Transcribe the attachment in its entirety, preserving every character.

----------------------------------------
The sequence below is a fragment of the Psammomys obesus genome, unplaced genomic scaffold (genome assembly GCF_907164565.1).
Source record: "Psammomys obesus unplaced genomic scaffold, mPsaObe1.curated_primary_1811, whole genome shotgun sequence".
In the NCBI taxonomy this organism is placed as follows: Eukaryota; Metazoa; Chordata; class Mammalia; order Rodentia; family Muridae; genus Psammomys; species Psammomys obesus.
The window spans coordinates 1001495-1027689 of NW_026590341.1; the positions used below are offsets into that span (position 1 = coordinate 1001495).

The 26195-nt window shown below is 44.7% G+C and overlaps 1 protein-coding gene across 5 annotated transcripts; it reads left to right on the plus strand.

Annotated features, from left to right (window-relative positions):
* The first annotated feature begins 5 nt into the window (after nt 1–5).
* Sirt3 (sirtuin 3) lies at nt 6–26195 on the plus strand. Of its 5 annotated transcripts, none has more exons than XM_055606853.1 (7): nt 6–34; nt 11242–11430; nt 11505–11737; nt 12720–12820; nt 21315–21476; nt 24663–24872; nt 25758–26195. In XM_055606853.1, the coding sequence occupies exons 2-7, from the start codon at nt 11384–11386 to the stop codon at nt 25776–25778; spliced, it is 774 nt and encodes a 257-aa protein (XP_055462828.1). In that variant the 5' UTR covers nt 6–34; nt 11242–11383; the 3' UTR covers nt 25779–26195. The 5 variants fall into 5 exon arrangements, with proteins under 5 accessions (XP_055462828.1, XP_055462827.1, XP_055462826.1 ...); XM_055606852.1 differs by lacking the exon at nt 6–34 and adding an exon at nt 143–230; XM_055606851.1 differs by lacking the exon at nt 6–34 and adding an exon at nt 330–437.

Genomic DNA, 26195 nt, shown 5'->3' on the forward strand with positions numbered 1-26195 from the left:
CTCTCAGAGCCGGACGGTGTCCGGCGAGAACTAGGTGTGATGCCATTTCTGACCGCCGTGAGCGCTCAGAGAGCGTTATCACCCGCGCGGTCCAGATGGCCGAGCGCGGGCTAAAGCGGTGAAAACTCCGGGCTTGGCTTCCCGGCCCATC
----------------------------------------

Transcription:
The sequence below is a fragment of the Psammomys obesus genome, unplaced genomic scaffold (genome assembly GCF_907164565.1).
Source record: "Psammomys obesus unplaced genomic scaffold, mPsaObe1.curated_primary_1811, whole genome shotgun sequence".
In the NCBI taxonomy this organism is placed as follows: Eukaryota; Metazoa; Chordata; class Mammalia; order Rodentia; family Muridae; genus Psammomys; species Psammomys obesus.
The window spans coordinates 1001495-1027689 of NW_026590341.1; the positions used below are offsets into that span (position 1 = coordinate 1001495).

The 26195-nt window shown below is 44.7% G+C and overlaps 1 protein-coding gene across 5 annotated transcripts; it reads left to right on the plus strand.

Annotated features, from left to right (window-relative positions):
* The first annotated feature begins 5 nt into the window (after nt 1–5).
* Sirt3 (sirtuin 3) lies at nt 6–26195 on the plus strand. Of its 5 annotated transcripts, none has more exons than XM_055606853.1 (7): nt 6–34; nt 11242–11430; nt 11505–11737; nt 12720–12820; nt 21315–21476; nt 24663–24872; nt 25758–26195. In XM_055606853.1, the coding sequence occupies exons 2-7, from the start codon at nt 11384–11386 to the stop codon at nt 25776–25778; spliced, it is 774 nt and encodes a 257-aa protein (XP_055462828.1). In that variant the 5' UTR covers nt 6–34; nt 11242–11383; the 3' UTR covers nt 25779–26195. The 5 variants fall into 5 exon arrangements, with proteins under 5 accessions (XP_055462828.1, XP_055462827.1, XP_055462826.1 ...); XM_055606852.1 differs by lacking the exon at nt 6–34 and adding an exon at nt 143–230; XM_055606851.1 differs by lacking the exon at nt 6–34 and adding an exon at nt 330–437.

Genomic DNA, 26195 nt, shown 5'->3' on the forward strand with positions numbered 1-26195 from the left:
CTCTCAGAGCCGGACGGTGTCCGGCGAGAACTAGGTGTGATGCCATTTCTGACCGCCGTGAGCGCTCAGAGAGCGTTATCACCCGCGCGGTCCAGATGGCCGAGCGCGGGCTAAAGCGGTGAAAACTCCGGGCTTGGCTTCCCGGCCCATC